Erratic delivery challenges eastern milling operations

Short on supplies | Eastern Canadian flour production stressed

Flour mills in Eastern Canada are running critically low on supplies of high quality milling wheat that is normally moved by rail from Western Canada.

Gordon Harrison, president of the Canadian National Millers Association, said March 20 that some mills have intermittently suspended operations until inventories can be replenished.

“Inventories at some mills are desperately low, practically empty,” said Harrison. “There are a number of mills in Eastern Canada … that have been very challenged in trying to maintain their shipments of flour and other milled grain products to further processors.”

Harrison called the shortage of western milling wheat a “difficult and unprecedented situation,” adding inventories have not improved since Ottawa imposed new measures three weeks ago that required railways to move more western Canadian grain to market.

The movement of rail cars carrying western Canadian milling wheat to mills in Ontario and Quebec has been erratic and unpredictable, Harrison said.

To make matters worse, volumes of western Canadian wheat shipped through Thunder Bay last year were lower than normal, resulting in reduced lake traffic to eastern Canadian mills.

Grain industry sources said last week that some mills in Ontario and Quebec were importing milling wheat from offshore.

However, Harrison said it is highly unlikely Canadian mills would substitute foreign wheat for higher-quality western Canadian grain and run the risk of offering a sub-standard product to bakers and processors.

“I think it’s highly unlikely,” he said.

“The mills that rely on western Canadian wheat have lines of product that they make using specifically western Canadian wheat, so for end-use characteristics reasons, I can’t see them readily substituting.”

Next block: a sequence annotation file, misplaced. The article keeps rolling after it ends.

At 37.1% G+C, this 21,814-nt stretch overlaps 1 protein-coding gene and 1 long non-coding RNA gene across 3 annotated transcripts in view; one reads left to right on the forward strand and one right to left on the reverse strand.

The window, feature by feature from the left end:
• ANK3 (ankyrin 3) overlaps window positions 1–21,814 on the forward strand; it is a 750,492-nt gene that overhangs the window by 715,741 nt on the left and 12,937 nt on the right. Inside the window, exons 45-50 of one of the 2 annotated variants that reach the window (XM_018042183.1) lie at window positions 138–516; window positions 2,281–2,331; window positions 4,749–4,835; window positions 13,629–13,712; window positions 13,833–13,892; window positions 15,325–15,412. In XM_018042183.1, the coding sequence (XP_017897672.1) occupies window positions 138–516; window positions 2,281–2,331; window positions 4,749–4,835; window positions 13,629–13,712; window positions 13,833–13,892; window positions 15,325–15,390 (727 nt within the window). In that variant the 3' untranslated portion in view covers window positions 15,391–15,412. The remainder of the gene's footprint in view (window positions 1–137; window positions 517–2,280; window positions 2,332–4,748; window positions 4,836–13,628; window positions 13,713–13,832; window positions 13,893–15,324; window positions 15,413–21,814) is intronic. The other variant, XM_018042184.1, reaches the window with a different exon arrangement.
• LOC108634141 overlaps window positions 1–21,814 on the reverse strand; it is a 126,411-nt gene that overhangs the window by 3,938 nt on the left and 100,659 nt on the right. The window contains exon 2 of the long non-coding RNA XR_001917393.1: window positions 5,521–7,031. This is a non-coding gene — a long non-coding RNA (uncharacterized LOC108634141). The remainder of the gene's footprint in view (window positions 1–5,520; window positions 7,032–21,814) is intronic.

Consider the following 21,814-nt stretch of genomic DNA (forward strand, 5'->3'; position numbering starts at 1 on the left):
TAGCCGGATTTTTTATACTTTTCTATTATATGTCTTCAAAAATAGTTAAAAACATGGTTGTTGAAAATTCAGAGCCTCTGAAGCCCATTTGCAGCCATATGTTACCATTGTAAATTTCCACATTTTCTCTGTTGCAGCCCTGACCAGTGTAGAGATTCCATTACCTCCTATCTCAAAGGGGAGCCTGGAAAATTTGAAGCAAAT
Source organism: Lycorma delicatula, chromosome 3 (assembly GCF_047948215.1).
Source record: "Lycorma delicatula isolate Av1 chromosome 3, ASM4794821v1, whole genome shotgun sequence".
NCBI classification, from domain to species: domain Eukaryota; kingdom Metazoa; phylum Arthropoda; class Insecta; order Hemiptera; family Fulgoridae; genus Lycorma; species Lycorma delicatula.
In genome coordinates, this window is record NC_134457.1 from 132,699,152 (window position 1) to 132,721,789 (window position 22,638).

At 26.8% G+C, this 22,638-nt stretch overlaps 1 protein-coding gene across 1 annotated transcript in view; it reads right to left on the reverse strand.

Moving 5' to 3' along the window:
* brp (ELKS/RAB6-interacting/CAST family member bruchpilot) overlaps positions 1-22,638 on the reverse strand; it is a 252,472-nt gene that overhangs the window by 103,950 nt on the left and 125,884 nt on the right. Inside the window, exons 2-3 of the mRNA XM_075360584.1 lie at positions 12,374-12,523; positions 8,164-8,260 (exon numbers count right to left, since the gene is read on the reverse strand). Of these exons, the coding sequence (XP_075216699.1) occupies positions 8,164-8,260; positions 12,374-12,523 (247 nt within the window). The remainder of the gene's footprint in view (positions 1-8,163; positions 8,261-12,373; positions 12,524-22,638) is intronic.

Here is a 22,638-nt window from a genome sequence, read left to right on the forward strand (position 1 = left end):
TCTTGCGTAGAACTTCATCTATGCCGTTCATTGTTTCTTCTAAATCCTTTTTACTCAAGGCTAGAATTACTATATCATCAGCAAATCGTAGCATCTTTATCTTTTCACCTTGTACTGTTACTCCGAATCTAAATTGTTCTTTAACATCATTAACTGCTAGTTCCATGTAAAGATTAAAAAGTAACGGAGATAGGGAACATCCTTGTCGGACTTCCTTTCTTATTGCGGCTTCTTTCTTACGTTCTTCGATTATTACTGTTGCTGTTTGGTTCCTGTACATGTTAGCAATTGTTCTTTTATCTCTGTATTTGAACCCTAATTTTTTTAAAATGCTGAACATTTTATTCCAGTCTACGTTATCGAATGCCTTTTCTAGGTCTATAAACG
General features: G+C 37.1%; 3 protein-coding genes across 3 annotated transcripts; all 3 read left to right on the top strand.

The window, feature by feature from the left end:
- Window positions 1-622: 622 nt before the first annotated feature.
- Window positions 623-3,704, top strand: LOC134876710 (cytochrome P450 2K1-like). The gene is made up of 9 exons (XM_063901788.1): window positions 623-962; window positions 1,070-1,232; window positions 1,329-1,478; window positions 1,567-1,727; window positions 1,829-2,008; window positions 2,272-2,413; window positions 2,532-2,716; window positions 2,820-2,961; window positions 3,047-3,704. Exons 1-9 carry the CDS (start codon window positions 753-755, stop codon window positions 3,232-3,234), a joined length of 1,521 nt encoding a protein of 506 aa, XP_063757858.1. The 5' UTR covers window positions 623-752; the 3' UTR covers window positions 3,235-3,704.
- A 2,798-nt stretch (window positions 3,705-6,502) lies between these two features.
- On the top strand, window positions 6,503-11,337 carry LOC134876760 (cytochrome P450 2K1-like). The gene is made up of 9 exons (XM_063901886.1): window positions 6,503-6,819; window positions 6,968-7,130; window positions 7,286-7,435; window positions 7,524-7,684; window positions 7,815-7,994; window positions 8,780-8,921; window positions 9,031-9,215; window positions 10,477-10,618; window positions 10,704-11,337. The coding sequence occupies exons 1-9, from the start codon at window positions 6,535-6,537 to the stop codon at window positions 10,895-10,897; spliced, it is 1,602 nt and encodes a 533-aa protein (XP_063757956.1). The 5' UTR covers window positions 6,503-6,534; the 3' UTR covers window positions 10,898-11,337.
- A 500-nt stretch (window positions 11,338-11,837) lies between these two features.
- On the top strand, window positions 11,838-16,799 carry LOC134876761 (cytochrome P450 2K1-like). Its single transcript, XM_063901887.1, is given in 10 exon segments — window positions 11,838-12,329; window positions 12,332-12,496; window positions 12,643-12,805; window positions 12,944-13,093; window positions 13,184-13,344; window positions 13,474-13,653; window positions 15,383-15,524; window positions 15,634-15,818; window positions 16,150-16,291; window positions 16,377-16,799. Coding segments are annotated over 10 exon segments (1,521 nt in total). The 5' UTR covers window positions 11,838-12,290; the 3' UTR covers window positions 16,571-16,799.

He said most wheat flour milled in Eastern Canada goes to large further processors, particularly bakeries.

“Those bakeries are operating very large-scale, continuous production units so they have no room for any error in their end-use performance.”

Federal transport minister Lisa Raitt announced measures two weeks ago to ensure that more western Canadian grain is moved by rail on a weekly basis.

Beginning April 5, Canada’s major railway companies will be required to move a combined million tonnes of grain per week from Western Canada to unload positions in Canada or elsewhere in North America.

Movements of western Canadian grain to Ontario, Quebec and the United States have been severely restricted this year.

U.S. wheat mills are also coping with low inventories, and oat millers north and south of the border have been running at less than capacity.

Canadian mills normally grind three million tonnes of wheat per year.

Seventy-five percent of the wheat milled each year is Canada Western Red Spring and amber durum from Western Canada.

Western Canadian mills can buy wheat locally and truck it over relatively short distances, but eastern mills usually receive prairie grain by rail or lake-sized vessels from Thunder Bay.

Some millers and shippers would like to see ice breakers used to open up shipping lanes on the Great Lakes and ensure the timely flow of grain from Thunder Bay into lake ports and the St. Lawrence.

About the author


Stories from our other publications